In our 24-7 culture, we often prioritize everything above our own health, but where does that leave us?
According to Tony Buettner, senior vice president of business development at Minneapolis-based Blue Zones, we’re achieving short-term goals at the expense of a long, healthy life.
Buettner was recently in Grand Rapids to promote Blue Zones, a company on a mission to improve health and longevity at a population health level. His talk was part of the Grand Rapids Area Chamber of Commerce’s Health Care Summit, which was sponsored by Blue Cross Blue Shield of Michigan.
Buettner said the human body is engineered to live to a healthy age 90 at least, yet in the U.S., we only make it to about 78.
“We’re leaving 12 good years on the table,” he said.
Only about 20 percent of our longevity is tied to genes, while 80 percent can be attributed to our lifestyle and environment, Buettner explained. Better choices or an environment that makes it easier to make those choices could lead to a longer, fuller life.
The concept of Blue Zones focuses on places in the world with a high proportion of centenarians and the habits they share that researchers believe lead to a longer life. Buettner’s organization has been working with cities across the United States to change their environments, policies and social networks to emulate Blue Zone locales.
Buettner said the organization engages in a long listening period with communities to learn about their unique challenges and opportunities. During the implementation of a Blue Zone project, individuals are challenged to make one significant change to their health habits that they can maintain for a year. People commit to each other and hold each other accountable through small groups. The organization also hosts workshops that help community members identify their purpose through a mission statement and volunteer opportunities. Purpose is one of the “Power 9” habits identified as central to Blue Zone communities and longevity.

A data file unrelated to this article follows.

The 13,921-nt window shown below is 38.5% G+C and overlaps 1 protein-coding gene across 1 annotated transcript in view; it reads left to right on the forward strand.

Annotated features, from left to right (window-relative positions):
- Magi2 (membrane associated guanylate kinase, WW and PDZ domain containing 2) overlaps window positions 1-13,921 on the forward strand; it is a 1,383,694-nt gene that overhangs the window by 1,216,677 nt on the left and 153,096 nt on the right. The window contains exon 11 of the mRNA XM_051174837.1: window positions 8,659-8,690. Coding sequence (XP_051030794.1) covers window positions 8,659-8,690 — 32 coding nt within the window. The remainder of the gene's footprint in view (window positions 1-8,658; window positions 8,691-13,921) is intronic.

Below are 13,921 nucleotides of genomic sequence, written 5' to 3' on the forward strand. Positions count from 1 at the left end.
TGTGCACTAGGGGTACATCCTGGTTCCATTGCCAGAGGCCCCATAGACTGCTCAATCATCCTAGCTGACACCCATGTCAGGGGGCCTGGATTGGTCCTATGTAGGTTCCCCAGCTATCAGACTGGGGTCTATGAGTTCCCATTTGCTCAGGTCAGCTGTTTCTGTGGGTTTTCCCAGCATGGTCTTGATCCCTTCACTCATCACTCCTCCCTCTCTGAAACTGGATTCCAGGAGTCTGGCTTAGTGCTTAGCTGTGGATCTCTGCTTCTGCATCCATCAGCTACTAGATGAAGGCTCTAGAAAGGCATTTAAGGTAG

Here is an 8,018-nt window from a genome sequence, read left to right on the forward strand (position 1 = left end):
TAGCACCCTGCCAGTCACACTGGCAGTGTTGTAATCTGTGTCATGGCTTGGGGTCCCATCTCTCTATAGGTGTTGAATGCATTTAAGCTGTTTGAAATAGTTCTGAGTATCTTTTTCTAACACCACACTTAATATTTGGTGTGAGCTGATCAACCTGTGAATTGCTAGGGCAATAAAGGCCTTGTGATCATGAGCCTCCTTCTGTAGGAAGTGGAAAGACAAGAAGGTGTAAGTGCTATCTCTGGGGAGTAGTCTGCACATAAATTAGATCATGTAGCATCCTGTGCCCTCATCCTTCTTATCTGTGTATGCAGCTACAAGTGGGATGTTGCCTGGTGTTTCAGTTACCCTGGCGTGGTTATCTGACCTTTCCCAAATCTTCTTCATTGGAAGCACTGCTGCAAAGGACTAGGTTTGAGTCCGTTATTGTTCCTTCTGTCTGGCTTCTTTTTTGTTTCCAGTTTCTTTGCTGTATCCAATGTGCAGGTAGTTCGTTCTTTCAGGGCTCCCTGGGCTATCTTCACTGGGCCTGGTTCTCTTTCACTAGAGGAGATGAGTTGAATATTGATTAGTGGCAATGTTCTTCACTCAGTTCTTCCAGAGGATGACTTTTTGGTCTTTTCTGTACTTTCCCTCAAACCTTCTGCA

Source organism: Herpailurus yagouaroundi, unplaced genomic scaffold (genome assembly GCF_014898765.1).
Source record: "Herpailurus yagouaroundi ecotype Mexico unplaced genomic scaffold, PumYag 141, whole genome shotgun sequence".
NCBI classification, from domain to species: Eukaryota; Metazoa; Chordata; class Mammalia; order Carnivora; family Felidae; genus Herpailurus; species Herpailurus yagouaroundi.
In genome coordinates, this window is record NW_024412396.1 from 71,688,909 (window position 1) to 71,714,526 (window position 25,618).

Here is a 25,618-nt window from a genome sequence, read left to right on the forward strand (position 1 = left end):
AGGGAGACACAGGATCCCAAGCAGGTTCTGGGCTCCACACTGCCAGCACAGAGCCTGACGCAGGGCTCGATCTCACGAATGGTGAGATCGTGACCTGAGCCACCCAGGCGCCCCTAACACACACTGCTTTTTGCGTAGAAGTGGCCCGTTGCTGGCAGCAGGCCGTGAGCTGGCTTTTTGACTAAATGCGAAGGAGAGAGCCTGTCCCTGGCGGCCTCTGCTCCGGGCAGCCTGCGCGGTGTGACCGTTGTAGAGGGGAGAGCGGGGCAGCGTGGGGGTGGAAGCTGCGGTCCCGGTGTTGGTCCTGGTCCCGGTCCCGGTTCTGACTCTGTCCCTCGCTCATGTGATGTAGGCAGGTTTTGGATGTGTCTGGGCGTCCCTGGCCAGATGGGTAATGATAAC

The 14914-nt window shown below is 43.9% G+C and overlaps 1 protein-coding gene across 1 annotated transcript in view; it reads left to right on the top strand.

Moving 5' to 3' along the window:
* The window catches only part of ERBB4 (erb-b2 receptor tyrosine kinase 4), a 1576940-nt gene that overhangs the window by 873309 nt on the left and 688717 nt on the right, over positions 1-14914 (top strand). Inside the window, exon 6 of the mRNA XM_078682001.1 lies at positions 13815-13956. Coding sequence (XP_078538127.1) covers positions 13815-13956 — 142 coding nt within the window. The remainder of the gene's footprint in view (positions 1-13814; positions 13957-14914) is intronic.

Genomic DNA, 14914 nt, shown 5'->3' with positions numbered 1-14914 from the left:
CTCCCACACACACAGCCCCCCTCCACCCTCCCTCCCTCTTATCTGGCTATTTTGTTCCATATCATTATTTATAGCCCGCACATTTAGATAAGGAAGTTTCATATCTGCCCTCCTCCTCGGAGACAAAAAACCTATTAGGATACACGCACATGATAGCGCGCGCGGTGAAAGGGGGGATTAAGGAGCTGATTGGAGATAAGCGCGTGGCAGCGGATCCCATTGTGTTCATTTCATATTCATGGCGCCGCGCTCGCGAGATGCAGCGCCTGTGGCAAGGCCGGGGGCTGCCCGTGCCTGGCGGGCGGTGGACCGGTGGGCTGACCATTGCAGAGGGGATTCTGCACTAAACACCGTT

Additionally, the organization works with grocery stores, worksites, restaurants, schools and faith-based communities to re-engineer the way they operate to better facilitate health. For example, grocery stores might experiment with placing healthier items near their checkout lanes. Community governments are asked to look at their policies around food, tobacco usage and the built environment – think bike lanes and safe, accessible parks.
Buettner said communities who’ve implemented a Blue Zone project have enjoyed measurable increases in the wellbeing of the population, lowered health care costs and claims, and improved productivity. No Michigan communities have signed on to be a Blue Zone Project, but Buettner said the company would love to set up shop in the Mitten state.
On a reaction panel, local Grand Rapids leaders seemed to be receptive to the Blue Zones concept.
“I think Grand Rapids is right for this,” said Steve Heacock, senior vice president, Spectrum Health.
Jean Nagelkerk, vice provost for health, Grand Valley State University, said the area continues to struggle with obesity and other health concerns as evidenced by results of this year’s Health Check report. She said it would be imperative that everyone’s needs be considered if Grand Rapids became a Blue Zones community.
Tom Boehr, manager of corporate wellness and employee engagement at Amway said such an initiative could potentially make Grand Rapids more attractive for potential employees and businesses setting up in the city.
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- Live to 100? The Secrets of Centenarians
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Photo credit: Matthew Sutherland